SEC, Bank Settle Action Tied to Loan Loss Reserves

Since the market crisis the Commission has brought a series of enforcement actions centered on the failure of financial institutions to properly evaluate their loan loss reserves. Those issues are not solely the result of that time period however. To the contrary, they continue as a recent case illustrates. In the Matter of Orrstown Financial Services, Inc., Adm. Proc. File No. 3-17583 (Sept. 27, 2016).

Orrstown is the holding company of Orrstown Bank, a Pennsylvania chartered bank. Respondents Thomas Quinn, Bradley Everly, Jeffrey Embly and Douglas Barton were, respectively, the CEO, CFO, Chief Credit/Risk Officer and CAO of the bank.

In 2010 the firm had a loan policy which governed its review process. Loan reviews were to be performed by a Loan Review Officer, supervised by Mr. Embly and the firm’s Credit Administration Committee. The policy required a risk review of 45% to 60% of the bank’s total outstanding loan portfolio annually. A risk rating was to be assigned to each loan. As a practical matter all commercial loans with a balance of $750,000 or more were reviewed each year. The policy also required that quarterly the Loan Review Officer review the bank’s allowance for loan and lease losses to ensure the reserve was adequate. Here the bank did not properly follow those policies.

The key issue centers on three significant commercial lending relationships which involved the bank’s largest customers. Meetings were held with each customer. Messrs. Quinn, Everly and Embly attended the meetings. One customer had a total outstanding balance of about $28.8 million; a second had a balance of $12.2 million; the third had a balance of about $7.7 million. Each of the loans was impaired. The bank did not, however, disclose any of the loans as impaired.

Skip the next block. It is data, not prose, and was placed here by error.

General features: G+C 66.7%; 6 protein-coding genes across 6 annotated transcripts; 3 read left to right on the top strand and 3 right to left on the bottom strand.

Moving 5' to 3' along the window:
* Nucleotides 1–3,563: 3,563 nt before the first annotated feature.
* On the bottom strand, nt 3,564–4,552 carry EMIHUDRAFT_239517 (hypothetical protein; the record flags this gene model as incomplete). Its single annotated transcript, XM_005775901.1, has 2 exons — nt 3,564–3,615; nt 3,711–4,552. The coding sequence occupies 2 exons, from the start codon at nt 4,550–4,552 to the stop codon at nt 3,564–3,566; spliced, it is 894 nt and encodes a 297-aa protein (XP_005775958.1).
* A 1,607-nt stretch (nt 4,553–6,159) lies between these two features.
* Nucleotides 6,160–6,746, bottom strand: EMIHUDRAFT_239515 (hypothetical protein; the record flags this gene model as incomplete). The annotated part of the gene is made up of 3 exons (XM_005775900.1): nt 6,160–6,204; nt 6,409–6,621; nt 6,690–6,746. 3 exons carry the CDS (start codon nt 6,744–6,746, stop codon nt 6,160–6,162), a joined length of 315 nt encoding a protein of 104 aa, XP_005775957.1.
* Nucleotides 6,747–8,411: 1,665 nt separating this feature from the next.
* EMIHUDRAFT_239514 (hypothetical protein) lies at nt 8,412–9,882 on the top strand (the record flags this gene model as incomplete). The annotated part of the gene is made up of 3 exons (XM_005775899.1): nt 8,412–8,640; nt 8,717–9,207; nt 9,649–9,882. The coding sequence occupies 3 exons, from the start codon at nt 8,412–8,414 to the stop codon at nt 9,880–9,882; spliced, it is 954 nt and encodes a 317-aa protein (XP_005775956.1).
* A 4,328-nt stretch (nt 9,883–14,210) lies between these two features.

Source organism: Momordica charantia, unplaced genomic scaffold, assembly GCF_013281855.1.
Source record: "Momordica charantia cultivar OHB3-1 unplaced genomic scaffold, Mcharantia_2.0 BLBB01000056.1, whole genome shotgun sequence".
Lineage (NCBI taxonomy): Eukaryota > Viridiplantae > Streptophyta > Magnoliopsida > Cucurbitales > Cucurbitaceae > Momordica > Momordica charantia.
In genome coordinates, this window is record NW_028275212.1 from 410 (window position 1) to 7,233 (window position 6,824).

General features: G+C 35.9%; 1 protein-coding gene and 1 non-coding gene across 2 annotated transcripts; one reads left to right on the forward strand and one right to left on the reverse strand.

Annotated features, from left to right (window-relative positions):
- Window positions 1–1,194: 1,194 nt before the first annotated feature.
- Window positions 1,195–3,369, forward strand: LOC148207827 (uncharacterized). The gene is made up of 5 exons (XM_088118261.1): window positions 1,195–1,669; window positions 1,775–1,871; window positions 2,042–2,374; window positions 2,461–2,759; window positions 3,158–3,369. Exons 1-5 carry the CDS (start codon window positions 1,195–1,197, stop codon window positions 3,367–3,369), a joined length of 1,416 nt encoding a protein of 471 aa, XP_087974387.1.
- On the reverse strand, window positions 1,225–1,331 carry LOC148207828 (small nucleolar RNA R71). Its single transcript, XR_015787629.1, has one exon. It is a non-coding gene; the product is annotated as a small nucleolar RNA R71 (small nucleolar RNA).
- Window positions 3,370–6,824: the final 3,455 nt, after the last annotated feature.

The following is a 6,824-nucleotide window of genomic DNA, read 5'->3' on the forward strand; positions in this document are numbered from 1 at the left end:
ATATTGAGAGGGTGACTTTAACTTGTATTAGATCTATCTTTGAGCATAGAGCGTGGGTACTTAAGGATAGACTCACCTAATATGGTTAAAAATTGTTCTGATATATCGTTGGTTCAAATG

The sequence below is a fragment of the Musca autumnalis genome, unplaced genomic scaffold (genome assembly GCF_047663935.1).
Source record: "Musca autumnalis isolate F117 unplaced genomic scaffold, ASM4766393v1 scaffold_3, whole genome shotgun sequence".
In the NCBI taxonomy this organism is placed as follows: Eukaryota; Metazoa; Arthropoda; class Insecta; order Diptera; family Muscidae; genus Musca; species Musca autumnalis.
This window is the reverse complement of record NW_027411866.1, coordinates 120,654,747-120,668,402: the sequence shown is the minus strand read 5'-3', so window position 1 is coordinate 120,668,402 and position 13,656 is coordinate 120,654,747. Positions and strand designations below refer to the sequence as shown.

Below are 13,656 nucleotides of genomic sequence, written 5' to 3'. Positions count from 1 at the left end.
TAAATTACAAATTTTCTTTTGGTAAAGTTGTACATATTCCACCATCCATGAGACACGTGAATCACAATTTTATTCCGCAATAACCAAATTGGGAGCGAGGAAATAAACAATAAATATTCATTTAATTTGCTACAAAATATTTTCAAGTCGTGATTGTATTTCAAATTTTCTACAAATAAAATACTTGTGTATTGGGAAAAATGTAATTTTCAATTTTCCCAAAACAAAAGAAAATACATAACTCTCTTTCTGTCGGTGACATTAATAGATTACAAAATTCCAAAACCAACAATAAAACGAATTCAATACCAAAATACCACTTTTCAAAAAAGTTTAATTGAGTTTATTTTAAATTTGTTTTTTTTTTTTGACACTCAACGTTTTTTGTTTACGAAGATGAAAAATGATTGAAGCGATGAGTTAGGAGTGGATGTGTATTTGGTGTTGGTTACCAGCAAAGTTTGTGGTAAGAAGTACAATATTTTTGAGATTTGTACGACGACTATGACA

In addition, Orrstown did not disclose the value of other impaired loans in its quarterly filings for the periods ended June 30, 2010 and September 30, 2010. During that period, the firm conducted an impairment analysis under its policy. GAAP requires that loans with an impairment loss be disclosed. The bank’s policy required that where the loan’s carrying value exceeded the estimate of the collateral’s net realizable value, an impairment loss be recorded in the amount of the difference. Although the analysis was conducted, in certain instances the bank failed to include the impairment on the schedule of impaired loans. This caused the quarterly filings to be incorrect. The bank also failed conduct its loan loss calculation in accord with GAAP and to maintain the proper books and records. In this regard its internal controls were not adequate. As a result there were violations of Securities Act Sections 17(a)(2) and (3) and Exchange Act Sections 13(a), 13(b)(2)(A) and 13(b)(2)(B).

To resolve the action each Respondent consented to the entry of a cease and desist order based on the Sections cited in the Order except, the order as to Mr. Barton was only based on the cited Exchange Act Sections. In addition, the bank will pay a penalty of $1 million; Messrs. Quin, Everly and Embly, will each pay $100,000 and Mr. Barton $25,000.

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